Jump to content
psteinweber

(Archived) REQUEST: Cross-platform "stylesheets"

Recommended Posts

Hey there,

I didn't find any posts which go into details on that, so I'd like to start this request more serious.

I'm quite new to Evernote (~1 year of little usage, and subscribed power user since two months now), and I'm using it currently on Windows and iPad. I'm very aware of the fact that EN is not supposed to be a word processor, and that's exactly why the following suggestion would IMO make a lot of sense.

The approaches on the two platforms I'm using regarding the typography are very different: iOS has some predefined styles ("Section", "Subsection", "Paragraph", "Blockquote") while the Windows version allows a lot of styling options (who needs that in that detail?).

I guess the fact that you can't chose the same styling in Windows like in iOS (in iOS a heading 1 is 20pt while in Win you can only chose 18 or 24pt) has been pointed very often out and should be fixed of course. But maybe there's a better option after all.

I would appreciate very much the standpoint that you do not want to style every note individually, but better want predefined paragraph styles like the iOS app has a glimpse of it. But, as user's tastes are individual it would be very nice to be able to define the style you use, similar to the web stylesheets (css). To make the content more independent from the styling, and that you don't have too many choices/options when writing something down, but still you can have your predefined sets of styles.

Ideally this should be solved once across all plattforms.

The main thoughts during working led to this suggestion:

  • I don't like Tahoma, and I don't want to change it in every note.

  • I just need basic heading1, heading2, paragraph and blockquote styles, but identical and quickly applicable on all platforms please.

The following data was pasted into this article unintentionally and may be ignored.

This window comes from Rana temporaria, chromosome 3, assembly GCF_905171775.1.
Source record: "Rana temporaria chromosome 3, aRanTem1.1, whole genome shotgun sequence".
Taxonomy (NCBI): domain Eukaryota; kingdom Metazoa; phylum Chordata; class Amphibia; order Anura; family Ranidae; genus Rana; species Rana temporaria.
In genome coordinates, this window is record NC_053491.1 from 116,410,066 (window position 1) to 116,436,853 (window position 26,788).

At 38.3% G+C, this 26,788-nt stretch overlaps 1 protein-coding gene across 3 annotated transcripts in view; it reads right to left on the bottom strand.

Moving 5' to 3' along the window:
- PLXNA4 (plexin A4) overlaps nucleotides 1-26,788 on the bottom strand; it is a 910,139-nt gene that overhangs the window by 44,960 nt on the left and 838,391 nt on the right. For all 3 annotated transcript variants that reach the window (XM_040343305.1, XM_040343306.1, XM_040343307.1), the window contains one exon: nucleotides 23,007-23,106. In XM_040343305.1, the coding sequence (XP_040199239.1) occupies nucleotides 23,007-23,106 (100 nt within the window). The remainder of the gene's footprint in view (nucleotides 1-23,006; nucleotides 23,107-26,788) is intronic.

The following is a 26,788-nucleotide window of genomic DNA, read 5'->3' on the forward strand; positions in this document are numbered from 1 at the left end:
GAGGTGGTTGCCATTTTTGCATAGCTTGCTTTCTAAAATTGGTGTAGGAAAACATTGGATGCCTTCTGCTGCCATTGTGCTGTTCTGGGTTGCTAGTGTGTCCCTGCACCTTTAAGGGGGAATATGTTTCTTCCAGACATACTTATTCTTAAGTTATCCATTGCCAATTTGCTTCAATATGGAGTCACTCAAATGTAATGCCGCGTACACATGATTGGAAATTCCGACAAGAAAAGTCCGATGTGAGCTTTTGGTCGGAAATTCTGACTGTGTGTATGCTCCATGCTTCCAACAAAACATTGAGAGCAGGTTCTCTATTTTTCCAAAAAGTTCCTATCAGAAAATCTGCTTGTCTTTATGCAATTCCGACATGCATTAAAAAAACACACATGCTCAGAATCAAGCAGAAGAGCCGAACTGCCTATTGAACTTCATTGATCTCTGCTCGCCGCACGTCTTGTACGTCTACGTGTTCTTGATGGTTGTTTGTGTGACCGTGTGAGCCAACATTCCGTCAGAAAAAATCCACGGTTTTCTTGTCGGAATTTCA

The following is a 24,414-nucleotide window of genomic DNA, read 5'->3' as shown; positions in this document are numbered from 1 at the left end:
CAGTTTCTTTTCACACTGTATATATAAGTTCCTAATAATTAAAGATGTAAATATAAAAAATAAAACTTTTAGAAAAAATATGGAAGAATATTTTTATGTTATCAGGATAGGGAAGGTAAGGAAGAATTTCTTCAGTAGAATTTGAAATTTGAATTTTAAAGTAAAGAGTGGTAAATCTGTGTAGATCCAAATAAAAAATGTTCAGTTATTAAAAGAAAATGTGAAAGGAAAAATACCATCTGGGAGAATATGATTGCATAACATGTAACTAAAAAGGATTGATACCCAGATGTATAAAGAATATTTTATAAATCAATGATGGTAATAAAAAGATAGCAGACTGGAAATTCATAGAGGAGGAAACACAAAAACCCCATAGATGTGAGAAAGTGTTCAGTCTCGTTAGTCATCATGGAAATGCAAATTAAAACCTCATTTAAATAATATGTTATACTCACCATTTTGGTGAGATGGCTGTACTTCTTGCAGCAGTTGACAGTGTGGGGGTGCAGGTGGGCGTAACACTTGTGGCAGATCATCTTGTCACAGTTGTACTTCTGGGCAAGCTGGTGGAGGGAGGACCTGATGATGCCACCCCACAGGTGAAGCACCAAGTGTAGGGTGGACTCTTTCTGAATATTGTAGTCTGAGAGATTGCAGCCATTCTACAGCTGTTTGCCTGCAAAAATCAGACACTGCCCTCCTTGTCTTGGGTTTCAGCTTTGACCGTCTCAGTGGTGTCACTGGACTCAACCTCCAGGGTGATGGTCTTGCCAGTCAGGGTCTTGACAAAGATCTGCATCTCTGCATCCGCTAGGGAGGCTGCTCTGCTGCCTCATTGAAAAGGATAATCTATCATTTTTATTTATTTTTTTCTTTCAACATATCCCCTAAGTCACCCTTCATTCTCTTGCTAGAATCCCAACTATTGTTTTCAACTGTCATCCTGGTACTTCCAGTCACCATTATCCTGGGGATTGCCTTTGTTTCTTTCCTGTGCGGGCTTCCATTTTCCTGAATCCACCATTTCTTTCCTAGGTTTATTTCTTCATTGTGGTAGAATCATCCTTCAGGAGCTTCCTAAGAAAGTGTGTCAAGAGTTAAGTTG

• self defined styles like e.g. the possibility to create a "code" parapgraph with monospaced fonts would be the cherry on top (of course other usertypes can think of other examples)

I think a step like that would underline Evernote's principles very well and make it more efficient and beautiful. Would you agree?

Thanks for listening,

Philipp

  • Like 1

Share this post


Link to post

Sure, that's a useful idea (modulo the problem that not all typefaces are available on all clients), variations on this have been proposed in the past. I think you'd also need to be wary of the fact that the same style doesn't always display as nicely on one client as it may on another -- you can see that to some degree with browsers (which is essentially what Evernote uses for display under the hood).

Share this post


Link to post

Sure, that's a useful idea (modulo the problem that not all typefaces are available on all clients), variations on this have been proposed in the past. I think you'd also need to be wary of the fact that the same style doesn't always display as nicely on one client as it may on another -- you can see that to some degree with browsers (which is essentially what Evernote uses for display under the hood).

I like the idea of using CSS, and I think it has been proposed in the past, but I don't know how easy this would be to implement across all of the platforms. As for the typefaces, one could have them degrade gracefully to the one available on that platform (arial, helvetica, sans-serif), so I wouldn't be too concerned about that.

Share this post


Link to post